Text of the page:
Insider Dilution - The Biggest ("legal") Stock Market Swindle
The question on the table is why if S&P operating earnings are substantially higher today than they were back in 1999, is the S&P 500 at the same level as it was back then, and why is the dividend payout rate, so low by historical standards?  The answer is because companies don't want to use earnings to pay out as dividends to the benefit of ALL shareholders.  Instead, they use earnings to buy back stock to conceal the fact that they are busy diluting the hell out of their float by issuing stock grants and stock options (priced well below the market) to their top employees.  In the past 13 years, small investors have poured hundreds of billions if not trillions into stocks directly and via mutual funds, a net inflow flow that only reversed very recently.  And as the link above shows, operating earnings have been expanding consistently.  So where the hell does all of the money go?   It goes straight from the small investors' pockets to the bank accounts of  wealthy insiders who are selling their (newly issued) stock to the Middle Class bagholders.  During the past 13 years, even as the market went nowhere, insiders have taken hundreds of billions of dollars out of stocks.  So the stock market is not a wealth creation machine as advertised, it's merely a casino-style wealth transfer machine, where the casino can issue new chips at whim, lowering the value of all chips outstanding.  Thanks for playing...

So, Why Would Anyone Still Invest in Stocks?
Good question.  The largest (and wealthiest) cohort amongst us is of course the Baby Boomers and they have been told by their financial advisors (yes, the same ones who never saw 2008 coming), that if they don't invest in stocks, they will NEVER retire.  So now the Boomers are caught in a Faustian Bargain - they know damn well that the market is a casino with odds against them.  However, if they withdraw their money there is a 100% chance they will retire poor.  On the other hand if they keep their money in the market there is a "x%" chance they will retire not just poor but eating dog food - hmmm, decisions, decisions...  Meanwhile, that 'x%' is seemingly a subjective variable that is constantly manipulated and obfuscated by the financial press and financial industry.  As you can tell, I put the "x%" at 100%, meaning for those who remain in stocks, there is a 100% likelihood that they will be eating dog food.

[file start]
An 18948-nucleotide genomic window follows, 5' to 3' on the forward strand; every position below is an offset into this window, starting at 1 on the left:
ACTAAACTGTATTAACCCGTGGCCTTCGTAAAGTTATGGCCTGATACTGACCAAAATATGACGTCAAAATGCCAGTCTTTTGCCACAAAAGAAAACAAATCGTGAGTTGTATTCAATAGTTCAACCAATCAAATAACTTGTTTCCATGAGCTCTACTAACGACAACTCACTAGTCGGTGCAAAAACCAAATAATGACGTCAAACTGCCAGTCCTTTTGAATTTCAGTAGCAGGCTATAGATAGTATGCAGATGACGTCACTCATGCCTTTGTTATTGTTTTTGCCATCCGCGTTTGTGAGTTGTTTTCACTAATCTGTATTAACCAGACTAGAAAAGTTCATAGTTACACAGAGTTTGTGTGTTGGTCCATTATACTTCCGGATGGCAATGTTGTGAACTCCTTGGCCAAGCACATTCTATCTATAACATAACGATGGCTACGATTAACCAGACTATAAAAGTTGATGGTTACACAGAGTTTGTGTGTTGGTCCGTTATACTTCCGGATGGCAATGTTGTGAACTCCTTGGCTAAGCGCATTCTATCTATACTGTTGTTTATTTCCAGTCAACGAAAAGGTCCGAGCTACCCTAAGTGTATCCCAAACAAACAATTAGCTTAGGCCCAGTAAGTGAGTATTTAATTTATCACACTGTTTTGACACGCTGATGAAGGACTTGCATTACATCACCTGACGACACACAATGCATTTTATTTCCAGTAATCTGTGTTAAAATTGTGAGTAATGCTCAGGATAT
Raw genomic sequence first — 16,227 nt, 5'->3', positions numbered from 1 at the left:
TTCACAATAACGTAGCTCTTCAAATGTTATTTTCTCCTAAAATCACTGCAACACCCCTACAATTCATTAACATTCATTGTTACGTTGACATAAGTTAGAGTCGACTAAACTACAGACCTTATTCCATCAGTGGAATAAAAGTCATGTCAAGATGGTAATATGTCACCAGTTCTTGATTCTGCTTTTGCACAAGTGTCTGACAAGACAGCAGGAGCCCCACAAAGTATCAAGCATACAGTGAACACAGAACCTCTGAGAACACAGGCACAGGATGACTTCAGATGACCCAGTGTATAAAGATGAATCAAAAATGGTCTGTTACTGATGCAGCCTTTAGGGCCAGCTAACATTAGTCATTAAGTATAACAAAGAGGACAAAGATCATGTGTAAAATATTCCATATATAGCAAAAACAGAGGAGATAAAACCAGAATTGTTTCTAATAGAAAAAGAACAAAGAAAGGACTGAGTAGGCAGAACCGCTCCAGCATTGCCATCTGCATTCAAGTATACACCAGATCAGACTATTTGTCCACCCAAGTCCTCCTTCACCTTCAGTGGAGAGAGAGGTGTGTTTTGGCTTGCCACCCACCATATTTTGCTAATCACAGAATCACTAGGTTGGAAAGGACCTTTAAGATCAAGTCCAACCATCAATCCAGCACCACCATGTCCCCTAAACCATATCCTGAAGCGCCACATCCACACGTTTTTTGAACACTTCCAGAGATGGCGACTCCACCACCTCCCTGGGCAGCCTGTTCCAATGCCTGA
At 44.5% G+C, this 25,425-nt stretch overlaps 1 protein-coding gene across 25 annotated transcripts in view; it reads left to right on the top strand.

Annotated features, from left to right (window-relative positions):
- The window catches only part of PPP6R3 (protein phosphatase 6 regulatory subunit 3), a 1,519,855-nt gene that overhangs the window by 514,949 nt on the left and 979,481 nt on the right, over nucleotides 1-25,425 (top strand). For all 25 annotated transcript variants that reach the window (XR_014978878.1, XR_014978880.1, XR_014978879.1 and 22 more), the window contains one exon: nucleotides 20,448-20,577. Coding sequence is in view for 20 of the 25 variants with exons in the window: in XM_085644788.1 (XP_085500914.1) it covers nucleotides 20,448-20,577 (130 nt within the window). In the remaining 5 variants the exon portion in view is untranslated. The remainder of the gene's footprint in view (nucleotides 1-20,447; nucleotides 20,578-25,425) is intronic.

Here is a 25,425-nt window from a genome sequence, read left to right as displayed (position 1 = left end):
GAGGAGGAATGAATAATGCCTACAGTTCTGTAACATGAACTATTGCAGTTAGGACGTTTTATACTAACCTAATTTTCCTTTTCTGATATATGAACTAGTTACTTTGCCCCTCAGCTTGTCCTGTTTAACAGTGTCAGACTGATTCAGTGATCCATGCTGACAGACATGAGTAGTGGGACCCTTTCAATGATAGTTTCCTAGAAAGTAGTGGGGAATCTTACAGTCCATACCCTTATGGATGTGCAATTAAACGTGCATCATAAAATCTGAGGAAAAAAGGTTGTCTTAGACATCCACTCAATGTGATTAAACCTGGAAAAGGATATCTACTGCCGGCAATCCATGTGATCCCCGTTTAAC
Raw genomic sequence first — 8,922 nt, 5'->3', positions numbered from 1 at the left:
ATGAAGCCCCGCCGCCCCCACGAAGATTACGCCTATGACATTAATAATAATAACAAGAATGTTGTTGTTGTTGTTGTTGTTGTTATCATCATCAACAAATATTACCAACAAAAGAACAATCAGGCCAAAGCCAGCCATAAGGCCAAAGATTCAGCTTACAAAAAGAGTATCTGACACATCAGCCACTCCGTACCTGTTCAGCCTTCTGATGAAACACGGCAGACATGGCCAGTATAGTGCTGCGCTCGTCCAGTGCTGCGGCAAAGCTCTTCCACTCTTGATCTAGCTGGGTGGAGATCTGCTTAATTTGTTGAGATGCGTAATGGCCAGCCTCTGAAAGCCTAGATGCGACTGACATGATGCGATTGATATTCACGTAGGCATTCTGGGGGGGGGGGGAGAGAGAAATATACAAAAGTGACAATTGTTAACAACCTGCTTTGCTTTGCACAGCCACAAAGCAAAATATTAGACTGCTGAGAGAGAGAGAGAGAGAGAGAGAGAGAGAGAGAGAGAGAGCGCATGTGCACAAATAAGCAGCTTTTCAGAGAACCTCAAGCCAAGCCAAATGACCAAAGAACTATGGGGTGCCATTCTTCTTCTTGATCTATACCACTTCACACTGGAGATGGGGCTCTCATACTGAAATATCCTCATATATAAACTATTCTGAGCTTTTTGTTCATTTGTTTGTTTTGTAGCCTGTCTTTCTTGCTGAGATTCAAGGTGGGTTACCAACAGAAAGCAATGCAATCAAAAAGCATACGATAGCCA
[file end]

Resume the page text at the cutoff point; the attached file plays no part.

No Safe Havens
Sadly, but truthfully, another reason people keep plowing money into stocks is because there are no 100% safe investments anymore.  There is an entire industry now dedicated to pushing gold and silver, but as we saw in 2008, precious metals were no safe haven (declining 30%).  I am still of the belief that short-term Treasuries are the best option (owned via ETF or Mutual Fund), because they gained in value in 2008, but they won't be safe in the long-term when the U.S. is no longer deemed a safe haven.  Arguably, high grade corporate bonds are the least leveraged financial instrument, however, they too are highly correlated to the economy.  That said, as we have learned, stocks are one of the most volatile financial instruments - far more so than any bond product, so stocks are the worst place to hide in a really bad economy.